The Abiel Smith School of 1834 was the first public elementary school for African-American children. Exhibits at both include artifacts, films, art and sculpture related to the black experience in Boston and New England. Boston's waterfront has undergone many changes since its inception as a colonial seaport. After a period of decline for much of the 20th century, new life was breathed in the area in the mid-1970s with an ambitious redevelopment plan.
The 150-acre MIT campus is of special interest to fans of modern and postmodern architecture, a living museum of works by prominent architects such as Alvar Aalto, Eduardo Catalano, I. Pei, Frank Gehry and Eero Saarinen. While they have played in the suburbs of Foxborough since 1971, the New England Patriots of the National Football League were founded in 1960 as Boston Patriots, they changed their name after relocating. During the summer, the Boston Symphony Orchestra plays at Tanglewood, an open-air music venue in the west.
Boston has museums and performance venues that completely immerse you in the city's unique culture and history. At Rowes Wharf, you can board the Odyssey to sail through Boston Harbor, from Castle Island to George's Island, then east to Boston Light on Little Brewster Island and back north to Charlestown Naval Yard before returning to the pier. In 1770, the Boston massacre marked an important event that provoked increasing early tensions between settlers and Britain. Boston's port activity was significantly restricted by the Embargo Act of 1807 (adopted during the Napoleonic Wars) and the War of 1812.The Boston Tea Party was an iconic event in US history, rooted in a resistance movement against the British Parliament.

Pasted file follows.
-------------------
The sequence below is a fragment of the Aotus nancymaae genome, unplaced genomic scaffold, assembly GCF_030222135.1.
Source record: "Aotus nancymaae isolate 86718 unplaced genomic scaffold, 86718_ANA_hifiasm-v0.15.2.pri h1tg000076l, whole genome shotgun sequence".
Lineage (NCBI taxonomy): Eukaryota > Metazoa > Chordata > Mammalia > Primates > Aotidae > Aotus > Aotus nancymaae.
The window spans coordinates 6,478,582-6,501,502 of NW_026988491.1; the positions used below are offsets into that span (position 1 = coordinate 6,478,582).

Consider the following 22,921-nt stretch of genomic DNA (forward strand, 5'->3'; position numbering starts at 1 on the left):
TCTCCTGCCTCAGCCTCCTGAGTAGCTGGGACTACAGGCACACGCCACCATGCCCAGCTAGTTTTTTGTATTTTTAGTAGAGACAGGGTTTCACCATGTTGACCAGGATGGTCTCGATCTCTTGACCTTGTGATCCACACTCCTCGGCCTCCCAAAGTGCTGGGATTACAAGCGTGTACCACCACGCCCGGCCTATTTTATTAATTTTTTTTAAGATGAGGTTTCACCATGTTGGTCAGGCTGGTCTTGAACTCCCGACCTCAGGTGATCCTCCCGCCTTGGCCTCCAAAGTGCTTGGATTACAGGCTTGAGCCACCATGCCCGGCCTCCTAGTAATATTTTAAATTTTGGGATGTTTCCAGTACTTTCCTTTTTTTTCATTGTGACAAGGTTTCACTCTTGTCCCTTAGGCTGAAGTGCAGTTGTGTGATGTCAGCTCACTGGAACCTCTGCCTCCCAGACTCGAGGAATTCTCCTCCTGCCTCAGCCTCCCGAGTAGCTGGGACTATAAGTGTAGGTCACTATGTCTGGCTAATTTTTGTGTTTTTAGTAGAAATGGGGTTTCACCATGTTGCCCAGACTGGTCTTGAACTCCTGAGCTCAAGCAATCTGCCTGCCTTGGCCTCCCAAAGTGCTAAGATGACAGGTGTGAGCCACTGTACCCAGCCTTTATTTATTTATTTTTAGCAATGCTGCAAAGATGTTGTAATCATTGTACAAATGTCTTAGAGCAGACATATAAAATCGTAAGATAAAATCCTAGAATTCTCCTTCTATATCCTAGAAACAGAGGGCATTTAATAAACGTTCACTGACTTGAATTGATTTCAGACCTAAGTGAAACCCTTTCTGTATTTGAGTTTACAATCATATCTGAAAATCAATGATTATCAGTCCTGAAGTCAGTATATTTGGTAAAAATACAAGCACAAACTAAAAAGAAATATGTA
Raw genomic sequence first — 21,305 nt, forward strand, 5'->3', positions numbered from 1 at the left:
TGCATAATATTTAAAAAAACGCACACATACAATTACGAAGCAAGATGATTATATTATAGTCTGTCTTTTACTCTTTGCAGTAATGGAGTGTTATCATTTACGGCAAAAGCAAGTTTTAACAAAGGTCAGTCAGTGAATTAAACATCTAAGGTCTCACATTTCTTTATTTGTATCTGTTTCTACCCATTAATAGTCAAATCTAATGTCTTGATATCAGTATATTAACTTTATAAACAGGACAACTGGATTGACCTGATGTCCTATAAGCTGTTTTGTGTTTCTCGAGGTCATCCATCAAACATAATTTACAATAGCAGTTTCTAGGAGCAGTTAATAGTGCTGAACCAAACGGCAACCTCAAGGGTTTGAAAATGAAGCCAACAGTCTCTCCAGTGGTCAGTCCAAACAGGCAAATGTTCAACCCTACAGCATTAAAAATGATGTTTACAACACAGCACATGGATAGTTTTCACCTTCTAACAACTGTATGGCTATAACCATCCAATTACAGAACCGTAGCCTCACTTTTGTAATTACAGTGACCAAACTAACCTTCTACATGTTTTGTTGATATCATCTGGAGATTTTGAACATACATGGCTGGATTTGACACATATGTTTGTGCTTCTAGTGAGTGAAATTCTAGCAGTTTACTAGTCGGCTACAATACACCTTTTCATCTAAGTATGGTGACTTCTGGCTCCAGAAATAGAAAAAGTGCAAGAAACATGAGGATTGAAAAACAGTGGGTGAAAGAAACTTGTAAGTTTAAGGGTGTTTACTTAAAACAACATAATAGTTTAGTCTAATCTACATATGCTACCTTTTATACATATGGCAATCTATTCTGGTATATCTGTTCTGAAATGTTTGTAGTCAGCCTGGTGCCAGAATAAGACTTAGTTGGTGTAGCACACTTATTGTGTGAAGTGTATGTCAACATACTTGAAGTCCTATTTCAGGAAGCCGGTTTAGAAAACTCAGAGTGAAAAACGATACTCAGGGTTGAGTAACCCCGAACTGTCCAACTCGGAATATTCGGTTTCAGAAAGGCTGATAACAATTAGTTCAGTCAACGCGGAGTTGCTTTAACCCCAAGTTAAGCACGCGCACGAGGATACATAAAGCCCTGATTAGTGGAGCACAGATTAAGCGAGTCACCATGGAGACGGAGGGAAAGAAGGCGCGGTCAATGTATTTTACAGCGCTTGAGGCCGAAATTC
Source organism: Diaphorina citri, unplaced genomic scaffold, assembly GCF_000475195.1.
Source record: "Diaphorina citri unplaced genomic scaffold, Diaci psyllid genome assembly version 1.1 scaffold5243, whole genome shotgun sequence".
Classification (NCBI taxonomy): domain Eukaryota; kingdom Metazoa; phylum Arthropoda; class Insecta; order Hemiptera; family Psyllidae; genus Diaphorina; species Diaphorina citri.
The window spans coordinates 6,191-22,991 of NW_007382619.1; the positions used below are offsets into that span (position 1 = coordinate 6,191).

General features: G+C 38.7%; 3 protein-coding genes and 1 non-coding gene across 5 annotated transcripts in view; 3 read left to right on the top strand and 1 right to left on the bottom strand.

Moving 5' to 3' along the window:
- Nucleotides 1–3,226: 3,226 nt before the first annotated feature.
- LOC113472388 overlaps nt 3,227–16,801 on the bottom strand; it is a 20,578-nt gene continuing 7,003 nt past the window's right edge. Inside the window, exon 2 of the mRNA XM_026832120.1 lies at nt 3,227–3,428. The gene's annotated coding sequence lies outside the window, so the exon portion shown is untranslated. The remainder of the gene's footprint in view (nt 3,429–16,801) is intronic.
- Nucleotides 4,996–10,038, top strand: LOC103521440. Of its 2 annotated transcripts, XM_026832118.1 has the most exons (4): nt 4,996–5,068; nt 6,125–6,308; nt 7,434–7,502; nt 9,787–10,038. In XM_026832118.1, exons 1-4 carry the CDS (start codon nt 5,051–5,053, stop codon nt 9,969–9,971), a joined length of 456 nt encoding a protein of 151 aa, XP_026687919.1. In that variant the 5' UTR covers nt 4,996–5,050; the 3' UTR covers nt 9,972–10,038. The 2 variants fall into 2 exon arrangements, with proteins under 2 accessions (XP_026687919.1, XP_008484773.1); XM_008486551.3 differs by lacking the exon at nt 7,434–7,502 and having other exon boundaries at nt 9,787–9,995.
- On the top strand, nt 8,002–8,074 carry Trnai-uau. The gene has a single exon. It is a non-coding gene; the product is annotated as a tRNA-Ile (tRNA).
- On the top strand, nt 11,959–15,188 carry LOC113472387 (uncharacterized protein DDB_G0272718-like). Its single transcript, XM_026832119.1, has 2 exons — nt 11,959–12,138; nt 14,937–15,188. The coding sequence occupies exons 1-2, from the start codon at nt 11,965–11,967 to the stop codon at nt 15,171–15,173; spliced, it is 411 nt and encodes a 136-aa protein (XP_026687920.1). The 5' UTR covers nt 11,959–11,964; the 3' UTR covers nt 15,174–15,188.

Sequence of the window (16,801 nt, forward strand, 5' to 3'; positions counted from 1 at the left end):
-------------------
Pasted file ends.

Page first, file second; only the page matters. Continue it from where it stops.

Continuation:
The Boston Neck Strait, which at that time was only about a hundred feet wide, prevented Washington's ability to invade Boston, and a long stalemate ensued. For many visitors, the highlight of a trip is a concert by Pops, either at Symphony Hall or at the Hatch Memorial Shell, an Art Deco outdoor music shell on the riverside esplanade that has become a Boston landmark. In 1770, during the Boston massacre, British troops fired at a crowd that had begun to violently harass them. By the end of the 19th century, Boston's main neighborhoods had become enclaves of ethnically distinct immigrants, and their residence produced a lasting cultural change.
If you are a sports fan, you should definitely visit the Sports Museum located in TD Garden, which has exhibits that celebrate sports in Boston and elsewhere. As one of the most prominent cities in the United States, there is a long list of things that Boston is known for. . .